James Levy – NYC (feat. Mickey Raphael)
“NYC is a song about abandoning a dream that you were too foolish to realize had already abandoned you,” stated James Levy. “I wrote the song right before I left New York. I moved to Nashville where we recorded the album with local musicians that Paul Defiglia knew. I wanted to make something that felt real, human, organic. It’s a breakup album; It’s the most personal record I’ve made.” Long term relationships, aren’t just about saying good-bye to another. It is about breaking up with the moments that intermingled and sustained each party to the fullest (or at the least) for the duration. Old baggage fell away, as the new union made new ones; old sadness and happiness made their mark, as a new forging of minds and heart were being constructed together. Then, one day, it’s over. No more to give or take. “I love this track and I’m proud to be a part of it,” says Mickey Raphael. “Its cool and just dark enough. To me, this record connects Nashville with NYC.” Kudos James, on the next continuation of being. Recorded in Nashville and produced by Paul Defiglia (Avett Brothers), this song features Mickey Raphael on harmonica. This release follows James’ collaboration with Charles Bradley and prior releases made with Julian Casablancas and Coldplay member Guy Berryman.
Clyde Park Avenue – Paradigm
From their EP ‘Blue Flower’, the pop rock gang from Grand Rapids, Michigan, Clyde Park Avenue, relieves stress and let’s you take off in a new and wonderful dreams in wonderland. With vibrant energies pouring out of singer Nathan Conroy, along with his creative bandmates, David Schrock and Christian Storms, the days are bright and the nights are long with only one focus: fun. From inter-dimensional sacrifices to having that alone time with the beautiful girl you have next to you, the world seems pretty big and at the same time, delicate to the touch. ‘Paradigm’ is a fun natures guitar driven single that emphasizes YOU. And when the trio makes a firm sense of accommodation, you better be boppin’ and hollerin’. For the party just starts when Clyde Park Avenue drive up cross talks and delivers the goods. Let’s all feel a bit younger and never-in-doubt prouder with ‘Paradigm’.
Damien Martin – Skinned Knees
Loaded with worth of self determination, the buzzing overview of ‘Skinned Knees’ is a song of betrayal, potential mis-understanding, aroused by an unknown premonition – encapsulated by tragedy of the mind. The heart, delivers in liquids of life and benevolence. The mind renders the world for reality and textures. But sometimes, those that assist, goes awry, and the REAL reality is no longer valid. You’re stuck here, alone, drowning in the sauce of fear and antagonism. Damien Martin’s growl, is that anxiety brought to bear witness by us.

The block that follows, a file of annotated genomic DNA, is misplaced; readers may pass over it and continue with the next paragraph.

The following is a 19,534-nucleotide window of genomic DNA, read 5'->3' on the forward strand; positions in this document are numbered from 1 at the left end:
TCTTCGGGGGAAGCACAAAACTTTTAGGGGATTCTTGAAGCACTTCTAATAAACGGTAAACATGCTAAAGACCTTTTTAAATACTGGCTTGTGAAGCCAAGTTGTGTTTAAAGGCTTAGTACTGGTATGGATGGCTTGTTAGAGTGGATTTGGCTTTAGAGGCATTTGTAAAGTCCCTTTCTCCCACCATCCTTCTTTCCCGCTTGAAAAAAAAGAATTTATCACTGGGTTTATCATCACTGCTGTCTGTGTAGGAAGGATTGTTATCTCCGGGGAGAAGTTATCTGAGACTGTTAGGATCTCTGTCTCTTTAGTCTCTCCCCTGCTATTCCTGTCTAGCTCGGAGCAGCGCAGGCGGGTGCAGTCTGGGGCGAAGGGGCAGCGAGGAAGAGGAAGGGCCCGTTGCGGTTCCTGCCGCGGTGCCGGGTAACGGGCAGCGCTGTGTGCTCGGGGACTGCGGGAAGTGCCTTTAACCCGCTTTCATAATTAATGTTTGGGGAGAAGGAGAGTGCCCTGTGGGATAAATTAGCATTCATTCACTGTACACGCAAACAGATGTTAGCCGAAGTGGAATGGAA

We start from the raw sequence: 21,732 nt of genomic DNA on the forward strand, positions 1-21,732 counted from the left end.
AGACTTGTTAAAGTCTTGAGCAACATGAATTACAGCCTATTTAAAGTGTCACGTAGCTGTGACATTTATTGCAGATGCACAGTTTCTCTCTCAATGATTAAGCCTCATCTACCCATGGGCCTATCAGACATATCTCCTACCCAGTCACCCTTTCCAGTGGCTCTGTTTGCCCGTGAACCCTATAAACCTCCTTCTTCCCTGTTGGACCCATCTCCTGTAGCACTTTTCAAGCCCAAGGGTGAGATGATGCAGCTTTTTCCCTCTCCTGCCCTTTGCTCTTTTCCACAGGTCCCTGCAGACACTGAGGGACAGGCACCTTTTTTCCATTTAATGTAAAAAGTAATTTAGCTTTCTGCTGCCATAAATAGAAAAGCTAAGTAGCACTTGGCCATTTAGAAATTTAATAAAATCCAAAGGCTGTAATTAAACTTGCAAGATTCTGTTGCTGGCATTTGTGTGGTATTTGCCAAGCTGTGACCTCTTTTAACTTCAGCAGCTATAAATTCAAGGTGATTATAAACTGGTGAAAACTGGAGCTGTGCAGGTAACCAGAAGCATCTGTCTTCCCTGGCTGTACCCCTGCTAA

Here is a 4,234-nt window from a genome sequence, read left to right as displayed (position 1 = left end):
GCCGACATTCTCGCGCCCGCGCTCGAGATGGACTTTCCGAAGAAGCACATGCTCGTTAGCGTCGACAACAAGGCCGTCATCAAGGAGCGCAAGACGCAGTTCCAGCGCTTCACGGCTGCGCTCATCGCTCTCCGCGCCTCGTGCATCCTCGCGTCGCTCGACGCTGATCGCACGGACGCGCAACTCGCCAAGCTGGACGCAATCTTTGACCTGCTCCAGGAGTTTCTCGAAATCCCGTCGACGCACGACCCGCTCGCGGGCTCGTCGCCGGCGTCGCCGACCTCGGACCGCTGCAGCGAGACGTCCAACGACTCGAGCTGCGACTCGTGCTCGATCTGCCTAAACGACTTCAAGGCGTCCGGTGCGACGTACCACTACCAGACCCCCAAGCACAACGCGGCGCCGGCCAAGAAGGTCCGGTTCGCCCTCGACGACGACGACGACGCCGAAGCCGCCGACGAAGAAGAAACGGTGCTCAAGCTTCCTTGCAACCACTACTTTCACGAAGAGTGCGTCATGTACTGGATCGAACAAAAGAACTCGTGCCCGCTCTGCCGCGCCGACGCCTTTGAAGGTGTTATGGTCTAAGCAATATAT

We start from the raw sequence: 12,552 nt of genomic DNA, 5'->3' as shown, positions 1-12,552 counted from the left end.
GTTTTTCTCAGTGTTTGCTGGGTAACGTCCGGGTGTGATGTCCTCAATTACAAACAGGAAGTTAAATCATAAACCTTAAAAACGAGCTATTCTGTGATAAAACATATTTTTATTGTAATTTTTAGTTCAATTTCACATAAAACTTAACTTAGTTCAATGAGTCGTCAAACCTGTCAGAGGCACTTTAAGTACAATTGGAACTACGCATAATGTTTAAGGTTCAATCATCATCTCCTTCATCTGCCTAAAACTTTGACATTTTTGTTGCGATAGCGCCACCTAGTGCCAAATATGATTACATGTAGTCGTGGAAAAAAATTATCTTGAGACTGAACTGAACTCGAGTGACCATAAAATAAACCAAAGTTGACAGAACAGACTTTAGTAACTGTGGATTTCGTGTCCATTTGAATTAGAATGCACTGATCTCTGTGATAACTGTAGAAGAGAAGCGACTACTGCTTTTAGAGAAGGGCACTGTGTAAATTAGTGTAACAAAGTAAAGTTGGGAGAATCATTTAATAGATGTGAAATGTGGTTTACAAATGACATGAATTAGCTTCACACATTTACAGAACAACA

F-uki – Fly Way
F-uki (Fuki) is Japan based music composer, singer-songwriter. ‘Fly Way’ is many things, but it ain’t ordinary. The pop framed extravaganza is a confetti of many colors and hues, conjured into shapes of all sorts of shapes. ‘Fly Way’ is, at effect, a song you can find in a decades past, with filled sentimentality, while shapeshifting its spots from here nor there. Not much is known about F-uki, at least from this side of the Pacific, but from the singles he’d produced through the past years, the willingness to expand and contract through form and function of musical burdens, we hope we get to hear more of the quirk and inventions from F-uki. We think the veteran music maker has a lot to say through his music.
Jordan Sommerlad – I Did, Did I?
“‘Your Favorite Palindrome’ (Jordan Sommerlad’s debut EP), which owes it’s title to one of the lyrics in this song. It came together shortly after buying my first analog synthesizer, and playing around with dirty arpeggiators and pitch bending pads. Vocally I really pushed the range, going for a mediative melody that never repeats on top of the constant pluck of the instrumentation.” We’d reviewed his single ‘Hiding in the Walls’ a year ago. In that time we’d been enamored by Jordan’s offering, that we went all poetic and screen play-ish in the writing of the review. This time though we’re trying to restrain ourselves from doing that again, ‘I Did, Did I?’ really makes it hard for us to manage our nature. Succumbing to the weather of solace, the trail winds displayed by Jordan’s arctic vocals, chill the vast steppes into submission, with empathy and parental warmth. The ups and downs of the electronically central thrust, works delicately with the falsetto to make a cosmic vibe that glean over to the side of revelry. There we tried. But Jordan’s single wins again. See Jordan next @ O’Brien’s Pub in Boston, December 1st.